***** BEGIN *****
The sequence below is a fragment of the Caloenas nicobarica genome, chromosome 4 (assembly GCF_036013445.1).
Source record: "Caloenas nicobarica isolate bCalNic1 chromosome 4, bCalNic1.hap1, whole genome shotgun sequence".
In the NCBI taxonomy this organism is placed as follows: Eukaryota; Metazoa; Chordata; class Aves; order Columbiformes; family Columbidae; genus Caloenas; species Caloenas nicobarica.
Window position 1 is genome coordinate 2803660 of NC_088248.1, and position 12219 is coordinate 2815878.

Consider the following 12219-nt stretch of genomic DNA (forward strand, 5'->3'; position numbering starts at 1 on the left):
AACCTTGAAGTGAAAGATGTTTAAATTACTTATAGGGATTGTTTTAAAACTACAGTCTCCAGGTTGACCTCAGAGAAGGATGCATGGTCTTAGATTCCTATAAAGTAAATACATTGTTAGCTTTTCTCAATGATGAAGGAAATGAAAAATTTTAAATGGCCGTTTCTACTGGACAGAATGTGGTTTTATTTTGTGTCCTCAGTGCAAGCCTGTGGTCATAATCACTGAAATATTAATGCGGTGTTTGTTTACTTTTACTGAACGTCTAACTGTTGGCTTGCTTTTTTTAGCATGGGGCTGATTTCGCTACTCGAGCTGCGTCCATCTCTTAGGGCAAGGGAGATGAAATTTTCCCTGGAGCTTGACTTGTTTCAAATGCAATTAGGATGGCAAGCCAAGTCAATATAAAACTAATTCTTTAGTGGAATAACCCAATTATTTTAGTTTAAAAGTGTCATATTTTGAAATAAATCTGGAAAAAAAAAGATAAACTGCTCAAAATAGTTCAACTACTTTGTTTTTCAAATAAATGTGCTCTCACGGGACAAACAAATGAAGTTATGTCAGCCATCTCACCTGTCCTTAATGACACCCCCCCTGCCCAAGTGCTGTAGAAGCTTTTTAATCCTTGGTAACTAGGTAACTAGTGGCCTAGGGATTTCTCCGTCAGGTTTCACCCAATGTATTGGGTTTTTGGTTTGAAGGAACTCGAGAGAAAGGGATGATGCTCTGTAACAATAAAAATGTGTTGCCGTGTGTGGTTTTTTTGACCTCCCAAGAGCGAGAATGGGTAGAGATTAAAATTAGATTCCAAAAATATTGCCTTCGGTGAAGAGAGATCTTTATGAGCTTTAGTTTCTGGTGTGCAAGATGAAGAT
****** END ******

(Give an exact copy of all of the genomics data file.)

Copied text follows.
The sequence below is a fragment of the Caloenas nicobarica genome, chromosome 4 (assembly GCF_036013445.1).
Source record: "Caloenas nicobarica isolate bCalNic1 chromosome 4, bCalNic1.hap1, whole genome shotgun sequence".
In the NCBI taxonomy this organism is placed as follows: Eukaryota; Metazoa; Chordata; class Aves; order Columbiformes; family Columbidae; genus Caloenas; species Caloenas nicobarica.
Window position 1 is genome coordinate 2803660 of NC_088248.1, and position 12219 is coordinate 2815878.

Consider the following 12219-nt stretch of genomic DNA (forward strand, 5'->3'; position numbering starts at 1 on the left):
AACCTTGAAGTGAAAGATGTTTAAATTACTTATAGGGATTGTTTTAAAACTACAGTCTCCAGGTTGACCTCAGAGAAGGATGCATGGTCTTAGATTCCTATAAAGTAAATACATTGTTAGCTTTTCTCAATGATGAAGGAAATGAAAAATTTTAAATGGCCGTTTCTACTGGACAGAATGTGGTTTTATTTTGTGTCCTCAGTGCAAGCCTGTGGTCATAATCACTGAAATATTAATGCGGTGTTTGTTTACTTTTACTGAACGTCTAACTGTTGGCTTGCTTTTTTTAGCATGGGGCTGATTTCGCTACTCGAGCTGCGTCCATCTCTTAGGGCAAGGGAGATGAAATTTTCCCTGGAGCTTGACTTGTTTCAAATGCAATTAGGATGGCAAGCCAAGTCAATATAAAACTAATTCTTTAGTGGAATAACCCAATTATTTTAGTTTAAAAGTGTCATATTTTGAAATAAATCTGGAAAAAAAAAGATAAACTGCTCAAAATAGTTCAACTACTTTGTTTTTCAAATAAATGTGCTCTCACGGGACAAACAAATGAAGTTATGTCAGCCATCTCACCTGTCCTTAATGACACCCCCCCTGCCCAAGTGCTGTAGAAGCTTTTTAATCCTTGGTAACTAGGTAACTAGTGGCCTAGGGATTTCTCCGTCAGGTTTCACCCAATGTATTGGGTTTTTGGTTTGAAGGAACTCGAGAGAAAGGGATGATGCTCTGTAACAATAAAAATGTGTTGCCGTGTGTGGTTTTTTTGACCTCCCAAGAGCGAGAATGGGTAGAGATTAAAATTAGATTCCAAAAATATTGCCTTCGGTGAAGAGAGATCTTTATGAGCTTTAGTTTCTGGTGTGCAAGATGAAGAT